Adrian A. Durlester

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Random Musings Before Shabbat--Tazria-M'tzora 5767

Once Impure, Not Always Impure

There's something that I think is often overlooked when we (usually briskly) read our way through parashat Tazria and parashat M'tzora.

Our readings of these parashiot will forever be illuminated/tainted (chose your verb) by the later rabbinic interpretations that read these skin conditions as a physical manifestation for a moral failure, most often associated with "gossiping" (based on word play with the Hebrew of the word m'tzora - one who has tzara'at (whatever that really is - leprosy, or a variety of other skin conditions) and the phrase motzi shem ra, a colloquialism describing a person who gossips (literally, bringing forth [from another's] name evil, thus read as "giving another a bad name.") To the rabbis and sages, tzara'at was an outer affliction of certain inner bad behaviors, notably slandering, gossiping, lying, plotting to kill, quick to do evil, being a lying witness, or causing others to fight.

Similarly, the tzara'at that affected clothing, linens, and the stone walls of houses are "marks by G"d" that indicate one who has moral failures. Thus, if your clothes or house were affected, you must be guilty of something.

I do believe these ideas taint our view of these parashiot. Knowing what we do these days about bio-feedback, it is not out of the realm of possibility that one's inner guilt or other issues might cause some physical symptom. Yet, in general, the idea that our inner moral failures are the cause of leprosy and other skin eruptions and conditions, and that G"d would mark those who sin by causing their clothing or houses to be moldy just don't square with our modern understanding of "the way things work." (Not that there aren't those in this world who might be perfectly happy believing what the rabbis and sages taught.)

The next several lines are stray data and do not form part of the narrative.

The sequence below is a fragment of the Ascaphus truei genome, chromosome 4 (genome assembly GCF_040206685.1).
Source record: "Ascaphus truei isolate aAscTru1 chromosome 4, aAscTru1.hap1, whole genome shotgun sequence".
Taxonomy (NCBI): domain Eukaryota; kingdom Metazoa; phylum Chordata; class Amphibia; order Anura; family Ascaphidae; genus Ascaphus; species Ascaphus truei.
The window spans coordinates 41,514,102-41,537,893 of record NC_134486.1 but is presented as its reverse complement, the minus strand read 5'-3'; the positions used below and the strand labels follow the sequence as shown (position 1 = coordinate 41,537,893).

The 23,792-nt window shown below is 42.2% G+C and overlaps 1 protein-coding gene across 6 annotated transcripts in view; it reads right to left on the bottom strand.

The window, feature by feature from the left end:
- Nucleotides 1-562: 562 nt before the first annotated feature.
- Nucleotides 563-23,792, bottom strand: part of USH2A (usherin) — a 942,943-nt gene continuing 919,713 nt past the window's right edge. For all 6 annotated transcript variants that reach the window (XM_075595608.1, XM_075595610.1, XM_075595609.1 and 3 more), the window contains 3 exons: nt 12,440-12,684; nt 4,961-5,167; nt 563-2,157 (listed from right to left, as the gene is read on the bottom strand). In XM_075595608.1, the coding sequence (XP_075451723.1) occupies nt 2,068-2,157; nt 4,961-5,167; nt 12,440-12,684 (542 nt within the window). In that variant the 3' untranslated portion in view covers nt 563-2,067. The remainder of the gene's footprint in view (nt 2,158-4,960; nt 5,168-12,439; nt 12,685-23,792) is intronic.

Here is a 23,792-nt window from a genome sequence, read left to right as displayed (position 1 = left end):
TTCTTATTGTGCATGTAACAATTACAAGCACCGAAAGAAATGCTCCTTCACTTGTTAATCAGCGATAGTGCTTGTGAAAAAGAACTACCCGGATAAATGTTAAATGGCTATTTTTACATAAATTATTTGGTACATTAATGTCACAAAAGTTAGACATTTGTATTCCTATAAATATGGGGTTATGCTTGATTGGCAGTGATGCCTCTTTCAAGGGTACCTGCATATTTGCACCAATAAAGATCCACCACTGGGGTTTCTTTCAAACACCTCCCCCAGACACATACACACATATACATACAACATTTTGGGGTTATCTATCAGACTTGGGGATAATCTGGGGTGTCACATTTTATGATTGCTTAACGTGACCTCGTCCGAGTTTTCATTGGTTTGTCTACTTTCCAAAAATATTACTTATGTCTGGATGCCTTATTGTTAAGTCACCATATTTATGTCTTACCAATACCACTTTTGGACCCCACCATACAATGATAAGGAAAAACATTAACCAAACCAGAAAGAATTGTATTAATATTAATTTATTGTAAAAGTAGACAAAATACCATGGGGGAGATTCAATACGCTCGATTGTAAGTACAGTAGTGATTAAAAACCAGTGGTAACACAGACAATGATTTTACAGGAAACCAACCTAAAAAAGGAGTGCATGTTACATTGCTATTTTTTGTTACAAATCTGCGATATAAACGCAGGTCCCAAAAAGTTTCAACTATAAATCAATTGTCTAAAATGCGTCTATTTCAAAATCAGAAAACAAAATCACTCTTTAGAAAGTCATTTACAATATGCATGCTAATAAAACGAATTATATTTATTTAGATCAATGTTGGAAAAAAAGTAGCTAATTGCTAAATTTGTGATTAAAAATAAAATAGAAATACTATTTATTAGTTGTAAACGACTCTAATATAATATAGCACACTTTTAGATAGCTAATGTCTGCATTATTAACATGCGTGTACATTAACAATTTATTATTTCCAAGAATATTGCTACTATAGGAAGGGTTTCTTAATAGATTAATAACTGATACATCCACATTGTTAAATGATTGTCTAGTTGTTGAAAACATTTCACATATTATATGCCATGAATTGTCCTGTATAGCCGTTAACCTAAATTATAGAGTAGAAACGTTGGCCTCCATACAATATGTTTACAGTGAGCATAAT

And so we tend to dismiss these parashiot as irrelevant, dated, out of touch. For many, they are. I have written many times in the past of valuable lessons that we can draw from these sometimes troubling and odd parashiot, but there's one thing even I have overlooked.

Yes, Tazria and M'tzora describe how to determine if a person, linen, clothing or house has tzara'at. Yet all of those processes of determination (i.e. diagnosis) are but a prelude to what comes next: the cure. The underlying assumption throughout these parashiot is that those who develop these conditions and are thus impure can be made pure again. Had the culture truly been as primitive as some think it was, they could just as well decided to kill anyone who developed tzara'at as the quickest and most efficient way to keep the community pure.

There are rituals which one who has tzara'at must undergo in order to become pure again-but they can become pure again. Even if we apply the rabbinic interpretation, then perhaps doing t'shuva for one's moral failings is the equivalent of the priestly rituals and sacrifices used to make someone pure. And, as the rabbis teach us, t'shuva is always possible.

That is one lesson we can draw from these parashiot - that one who is impure can become pure again; one who has done wrong can make t'shuva and become right again. And the other lesson I think we can draw is that when we ourselves fall into patterns of bad or negative behaviors, to remember that there is a light at the end of the tunnel. It will almost always require effort on our part to get back to a place when our behaviors are more positive-the point is to not give up hope. Remember that, the next time you cheat on your diet, the next time you find yourself unthinkingly engaging in gossip, the next time you cheat on your taxes, the next time you break out in a rash.

I am not so naive as to believe that the bad things that happen to us can always be made to go away. Diseases can be terminal, medical conditions can be life-long, etc. (Though I would point out that the occasional case of spontaneous remission does occur.) Nevertheless, much of those negative things happens to us, whether we bring them upon ourselves, or they simply happens to us, can be cured. Once impure does not mean forever impure. There's a lesson and a reminder to keep with us always.

Shabbat Shalom

©2007 by Adrian A. Durlester

Some other Musings on this parasha:

Tazria-Metzora 5766 - Comfort in Jerusalem
Tazria-Metzora 5758/5764-Getting Through the Messy Stuff
Tazria-Metzora 5761-Lessons For Our Stuents
Tazria-Metzora 5762-Sing a Song of Leprosy

Tazria 5765-If Naaman Can Be Forgiven...
Tazria 5760-Preventing Spiritual Rot

Metzora 5765-Defiling the Tabernacle
Metzora 5763-Not So Irrelevant
Metzora 5760-Even Lepers Bring Good News

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